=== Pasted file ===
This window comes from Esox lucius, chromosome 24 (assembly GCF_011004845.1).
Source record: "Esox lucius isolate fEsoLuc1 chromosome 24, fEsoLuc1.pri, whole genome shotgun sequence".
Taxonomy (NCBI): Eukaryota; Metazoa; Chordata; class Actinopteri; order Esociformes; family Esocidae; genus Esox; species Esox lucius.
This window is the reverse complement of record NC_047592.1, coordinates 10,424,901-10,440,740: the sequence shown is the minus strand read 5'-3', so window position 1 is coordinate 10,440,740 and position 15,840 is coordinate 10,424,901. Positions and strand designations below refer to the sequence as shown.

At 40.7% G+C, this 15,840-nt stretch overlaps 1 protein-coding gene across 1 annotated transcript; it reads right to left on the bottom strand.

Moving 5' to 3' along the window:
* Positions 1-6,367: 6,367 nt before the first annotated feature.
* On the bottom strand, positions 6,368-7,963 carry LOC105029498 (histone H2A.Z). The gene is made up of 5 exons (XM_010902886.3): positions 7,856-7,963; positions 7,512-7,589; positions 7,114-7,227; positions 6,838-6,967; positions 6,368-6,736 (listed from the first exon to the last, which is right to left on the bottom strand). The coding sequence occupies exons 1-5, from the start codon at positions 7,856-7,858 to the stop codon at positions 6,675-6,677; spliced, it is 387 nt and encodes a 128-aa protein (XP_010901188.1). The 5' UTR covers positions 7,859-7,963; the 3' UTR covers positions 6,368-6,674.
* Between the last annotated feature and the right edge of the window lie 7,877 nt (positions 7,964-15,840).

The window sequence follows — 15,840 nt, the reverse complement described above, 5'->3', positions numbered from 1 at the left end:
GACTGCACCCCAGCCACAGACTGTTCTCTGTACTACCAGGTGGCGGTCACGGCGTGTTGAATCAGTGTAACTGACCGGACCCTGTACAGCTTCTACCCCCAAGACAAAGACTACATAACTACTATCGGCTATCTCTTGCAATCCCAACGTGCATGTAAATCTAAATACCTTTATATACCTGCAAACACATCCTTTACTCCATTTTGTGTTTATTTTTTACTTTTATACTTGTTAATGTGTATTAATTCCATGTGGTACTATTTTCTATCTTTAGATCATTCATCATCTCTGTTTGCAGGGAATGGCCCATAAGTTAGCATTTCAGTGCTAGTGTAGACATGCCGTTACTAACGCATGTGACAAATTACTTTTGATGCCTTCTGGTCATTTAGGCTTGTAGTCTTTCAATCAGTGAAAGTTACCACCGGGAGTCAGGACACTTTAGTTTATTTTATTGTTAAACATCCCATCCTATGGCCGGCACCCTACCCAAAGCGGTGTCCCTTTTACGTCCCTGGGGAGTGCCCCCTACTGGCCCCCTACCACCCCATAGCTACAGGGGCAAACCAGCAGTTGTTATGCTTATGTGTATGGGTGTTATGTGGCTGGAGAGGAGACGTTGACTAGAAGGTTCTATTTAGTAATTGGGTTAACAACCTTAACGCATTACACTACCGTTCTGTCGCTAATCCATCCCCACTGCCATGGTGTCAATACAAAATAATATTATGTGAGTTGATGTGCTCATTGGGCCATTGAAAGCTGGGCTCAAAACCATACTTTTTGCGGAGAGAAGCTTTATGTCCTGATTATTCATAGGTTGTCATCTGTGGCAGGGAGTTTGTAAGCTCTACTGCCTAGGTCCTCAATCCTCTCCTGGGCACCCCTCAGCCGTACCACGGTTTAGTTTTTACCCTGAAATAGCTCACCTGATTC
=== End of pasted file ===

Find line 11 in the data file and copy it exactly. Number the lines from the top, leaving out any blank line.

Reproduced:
GACTGCACCCCAGCCACAGACTGTTCTCTGTACTACCAGGTGGCGGTCACGGCGTGTTGAATCAGTGTAACTGACCGGACCCTGTACAGCTTCTACCCCCAAGACAAAGACTACATAACTACTATCGGCTATCTCTTGCAATCCCAACGTGCATGTAAATCTAAATACCTTTATATACCTGCAAACACATCCTTTACTCCATTTTGTGTTTATTTTTTACTTTTATACTTGTTAATGTGTATTAATTCCATGTGGTACTATTTTCTATCTTTAGATCATTCATCATCTCTGTTTGCAGGGAATGGCCCATAAGTTAGCATTTCAGTGCTAGTGTAGACATGCCGTTACTAACGCATGTGACAAATTACTTTTGATGCCTTCTGGTCATTTAGGCTTGTAGTCTTTCAATCAGTGAAAGTTACCACCGGGAGTCAGGACACTTTAGTTTATTTTATTGTTAAACATCCCATCCTATGGCCGGCACCCTACCCAAAGCGGTGTCCCTTTTACGTCCCTGGGGAGTGCCCCCTACTGGCCCCCTACCACCCCATAGCTACAGGGGCAAACCAGCAGTTGTTATGCTTATGTGTATGGGTGTTATGTGGCTGGAGAGGAGACGTTGACTAGAAGGTTCTATTTAGTAATTGGGTTAACAACCTTAACGCATTACACTACCGTTCTGTCGCTAATCCATCCCCACTGCCATGGTGTCAATACAAAATAATATTATGTGAGTTGATGTGCTCATTGGGCCATTGAAAGCTGGGCTCAAAACCATACTTTTTGCGGAGAGAAGCTTTATGTCCTGATTATTCATAGGTTGTCATCTGTGGCAGGGAGTTTGTAAGCTCTACTGCCTAGGTCCTCAATCCTCTCCTGGGCACCCCTCAGCCGTACCACGGTTTAGTTTTTACCCTGAAATAGCTCACCTGATTC